What is a variety, die or hub
Definition: A hub is a positive, or relief (raised) image of the coin which has been impressed into a steel die during the process of creating coin dies. The original coin image is actually a plaster sculpture about 8 to 12 inches in diameter, from which a Master Hub is created using a special process that reduces the image to actual coin size. This Master Hub, which bears a relief image of the coin design, is then copied into a select number of Master Dies, (which bear the negative, or incuse image of the coin.)
The advent of modern minting technology has enabled the production of huge volumes of virtually identical coins. They are struck on high speed presses using tools called dies. Each die is a negative image of the coin it is intended to produce. The dies are in turn produced by being impressed by a tool called a hub which contains the features of one side of the coin it is designed to manufacture. The hubbing process is used to make dies of a consistent quality. Within a given year's production, slight but noticeable differences may occur in the die making process. Coins struck from these dies are known as varieties.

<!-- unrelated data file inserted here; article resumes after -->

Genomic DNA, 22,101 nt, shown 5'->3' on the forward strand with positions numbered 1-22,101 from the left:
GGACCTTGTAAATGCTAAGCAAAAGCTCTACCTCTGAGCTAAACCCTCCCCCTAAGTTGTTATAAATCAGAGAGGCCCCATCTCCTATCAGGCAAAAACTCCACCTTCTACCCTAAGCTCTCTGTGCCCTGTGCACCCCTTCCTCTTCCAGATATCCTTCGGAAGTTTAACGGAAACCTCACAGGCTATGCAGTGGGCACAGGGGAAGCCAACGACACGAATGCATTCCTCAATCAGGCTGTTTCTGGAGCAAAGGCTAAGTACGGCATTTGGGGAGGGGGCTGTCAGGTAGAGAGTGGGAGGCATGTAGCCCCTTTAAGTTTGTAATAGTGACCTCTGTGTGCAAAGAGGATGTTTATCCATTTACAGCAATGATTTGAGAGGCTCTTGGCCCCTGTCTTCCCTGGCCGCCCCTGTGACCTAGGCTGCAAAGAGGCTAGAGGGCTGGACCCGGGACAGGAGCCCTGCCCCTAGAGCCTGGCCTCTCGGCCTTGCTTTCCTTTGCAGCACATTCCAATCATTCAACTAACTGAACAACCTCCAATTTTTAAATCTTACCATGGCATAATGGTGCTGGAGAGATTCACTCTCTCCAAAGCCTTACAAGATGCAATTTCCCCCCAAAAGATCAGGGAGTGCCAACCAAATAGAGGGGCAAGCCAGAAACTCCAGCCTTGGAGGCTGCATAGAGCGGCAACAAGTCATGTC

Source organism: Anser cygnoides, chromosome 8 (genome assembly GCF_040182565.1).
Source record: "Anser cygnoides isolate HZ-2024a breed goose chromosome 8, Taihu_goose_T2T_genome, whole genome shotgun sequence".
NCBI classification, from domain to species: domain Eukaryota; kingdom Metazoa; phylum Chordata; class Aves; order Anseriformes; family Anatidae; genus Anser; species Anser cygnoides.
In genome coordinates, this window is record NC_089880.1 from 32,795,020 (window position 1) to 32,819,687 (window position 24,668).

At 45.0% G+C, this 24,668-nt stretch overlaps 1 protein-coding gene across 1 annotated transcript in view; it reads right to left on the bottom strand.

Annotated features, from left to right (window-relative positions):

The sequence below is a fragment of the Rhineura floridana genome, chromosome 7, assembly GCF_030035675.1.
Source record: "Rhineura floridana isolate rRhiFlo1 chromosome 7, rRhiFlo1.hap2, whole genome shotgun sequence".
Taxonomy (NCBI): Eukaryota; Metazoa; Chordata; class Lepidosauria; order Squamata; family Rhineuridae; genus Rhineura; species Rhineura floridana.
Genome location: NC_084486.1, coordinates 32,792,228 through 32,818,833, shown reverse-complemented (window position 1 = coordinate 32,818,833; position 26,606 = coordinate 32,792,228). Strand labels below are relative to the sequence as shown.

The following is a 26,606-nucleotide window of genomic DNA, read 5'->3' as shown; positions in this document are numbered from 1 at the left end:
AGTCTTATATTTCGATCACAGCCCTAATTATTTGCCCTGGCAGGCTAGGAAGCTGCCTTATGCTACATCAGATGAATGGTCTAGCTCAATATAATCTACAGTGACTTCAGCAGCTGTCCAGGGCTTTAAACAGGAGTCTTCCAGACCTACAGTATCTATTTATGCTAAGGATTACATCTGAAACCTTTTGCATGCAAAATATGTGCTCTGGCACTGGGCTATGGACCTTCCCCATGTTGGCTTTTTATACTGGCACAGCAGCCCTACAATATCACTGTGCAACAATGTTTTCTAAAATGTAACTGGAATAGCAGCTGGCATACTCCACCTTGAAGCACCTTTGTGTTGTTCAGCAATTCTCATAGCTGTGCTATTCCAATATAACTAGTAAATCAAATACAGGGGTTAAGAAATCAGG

For some great information on the process of die production, check out the Comprehensive Encyclopedia (The "VAM" book by A. George Mallis and Leroy Van Allen).
While these dies are from a Counterfeiting ring in Thailand, the image shows what a working die would look like.
There seems to be some confusion as to exactly what constitutes a variety. In United States numismatics, a variety may be defined as a die or die pairing that offers some distinctive feature not a normal part of the design. For early U. S. coins, those made before the introduction of the reducing lathe in 1836, every die required extensive hand punching of letters, numerals and other small features. Therefore, each and every die was distinctive, and each die pairing constitutes a variety.
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